In a recent report from aviation analysts, it was found that the prices passengers are paying for inflight Wifi varies wildly, with some airlines offering a free service, and others charging up to £30.
So why the huge difference? Some providers say that the cost of installation of the aircraft system is a significant contributor to the high cost, yet it seems to be mostly the budget airlines offering free access, surprisingly.
Another complaint from passengers is the speed and quality of inflight Wifi. Onboard internet can be provided in two ways – via satellite communications or via air-to-ground communications systems. The air-to-ground option delivers higher speeds, but satellite is necessary for connectivity over oceanic expanses.
A growing number of airline passengers require inflight Wifi. Some commercial passengers want access to social media, or want to stream information, but others require access for business purposes. Executive travellers can often ‘charge’ inflight Wifi to their business expenses, but others are simply refusing to pay high prices that can be comparable with the cost of a monthly broadband fee at home.
Airlines need to look at their options, as it appears that the provision of inflight Wifi may become a source of competition amongst the airline community as time goes by.
A Canadian passenger on a Singapore Airlines flight left us all with a valuable lesson last week after he racked up a whopping $1,171 bill for Wi-Fi connectivity on a flight from London to Singapore.
Mr Jeremy Gutsche was stunned to receive the bill after purchasing a 30 megabyte internet plan for less than $30. He unknowingly used his allowance and although aware that he would be responsible for charges beyond the 30MG usage, was shocked to realise that viewing 155 pages and uploading a PowerPoint document landed him with such a huge bill.
The provider of the onboard Wi-Fi connectivity service for Singapore Airlines, Swiss-based OnAir, argued that the charges offer ‘complete transparency’, and give passengers the choice to end sessions when charges reach a certain amount and graphic data usage displays consumption.
Mr Gutsche said, “Just because someone agrees to terms and conditions doesn’t mean those terms are ethical. I think the overage model is excessive and I can imagine someone like my mom, or a family, or a backpacker going aimlessly over.”
According to Euroconsult, satellite and communications consulting firm, just 6% of flight passengers use in-flight services – perhaps for this very reason. The demand for in-flight provision in the modern world is increasing and cost-efficient solutions are becoming a growing part of the competitive side of the business for airlines worldwide.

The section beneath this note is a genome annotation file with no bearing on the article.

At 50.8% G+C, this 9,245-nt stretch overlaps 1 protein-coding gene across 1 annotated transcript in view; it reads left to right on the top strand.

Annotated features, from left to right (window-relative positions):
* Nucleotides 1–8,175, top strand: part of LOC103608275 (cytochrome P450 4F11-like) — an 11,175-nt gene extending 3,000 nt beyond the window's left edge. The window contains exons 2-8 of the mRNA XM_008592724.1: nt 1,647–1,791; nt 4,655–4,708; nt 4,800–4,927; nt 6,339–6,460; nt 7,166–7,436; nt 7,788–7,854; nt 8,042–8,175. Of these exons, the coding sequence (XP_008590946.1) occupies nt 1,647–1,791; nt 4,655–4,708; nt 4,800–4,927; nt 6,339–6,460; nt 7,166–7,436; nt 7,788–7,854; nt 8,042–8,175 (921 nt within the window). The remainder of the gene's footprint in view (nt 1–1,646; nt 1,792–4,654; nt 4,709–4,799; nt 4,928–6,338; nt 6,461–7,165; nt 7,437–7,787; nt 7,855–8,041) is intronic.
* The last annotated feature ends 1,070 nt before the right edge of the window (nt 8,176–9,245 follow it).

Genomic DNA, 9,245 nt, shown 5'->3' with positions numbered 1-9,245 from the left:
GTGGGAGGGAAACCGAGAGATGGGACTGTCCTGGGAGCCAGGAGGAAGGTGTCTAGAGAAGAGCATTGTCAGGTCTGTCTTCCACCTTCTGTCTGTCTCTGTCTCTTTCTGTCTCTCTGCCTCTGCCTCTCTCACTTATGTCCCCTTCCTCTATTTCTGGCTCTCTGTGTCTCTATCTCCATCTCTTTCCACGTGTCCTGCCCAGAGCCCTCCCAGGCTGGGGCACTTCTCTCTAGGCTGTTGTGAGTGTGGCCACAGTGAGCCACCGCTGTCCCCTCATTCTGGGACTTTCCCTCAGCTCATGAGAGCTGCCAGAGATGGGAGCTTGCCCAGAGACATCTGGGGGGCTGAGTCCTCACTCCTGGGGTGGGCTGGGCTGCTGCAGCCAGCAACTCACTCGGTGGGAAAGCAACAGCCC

Rockwell Collins, through its acquisition of ARINC Inc. last year plan to become a one-stop-shop for airlines for IFE and on-board connectivity solutions.
Cabin Connect, operating over Inmarsat SwiftBroadband, provides Wi-Fi and inflight connectivity on a global scale. Next year, via its recently-finalised agreement with Inmarsat to become a Value Added Reseller for Global Xpress – GX Aviation – Rockwell Collins will focus on Cabin Connect retrofitting, urging customers to begin now with Cabin Connect on the lower bandwidth of L-band SwiftBroadband and upgrade to Ka-band ‘when you and your customers are ready’.
Cabin Connect, with its cabin connectivity solution, plus avionics and ACARS datalink services for the flight deck, could deliver a complete package to airlines. Huy Tran, director of marketing and business development for Rockwell Collins said, “There’s many companies who have a single product line, not many companies actually have the full breadth. The companies that are going to be successful are the ones that have all the product lines, because airlines don’t want to shop around for various components.”
Rockwell Collin effectively dropped out of the IFE marketplace in 2006, but the introduction of their new PAVES system and subsequent MoU with Hubei Ali Jiatai, Chinese aircraft seat-makers to include PAVES in next-gen Boeing 737’s for Chinese carriers has placed them firmly back in action. The plans for the ARINC Cabin Connect suite will cement their stake in the current and future market of IFE.
In a market where there is close competition, Rockwell Collins is confident that Cabin Connect will fulfill IFE connectivity promises and deliver a comprehensive solution for global airlines.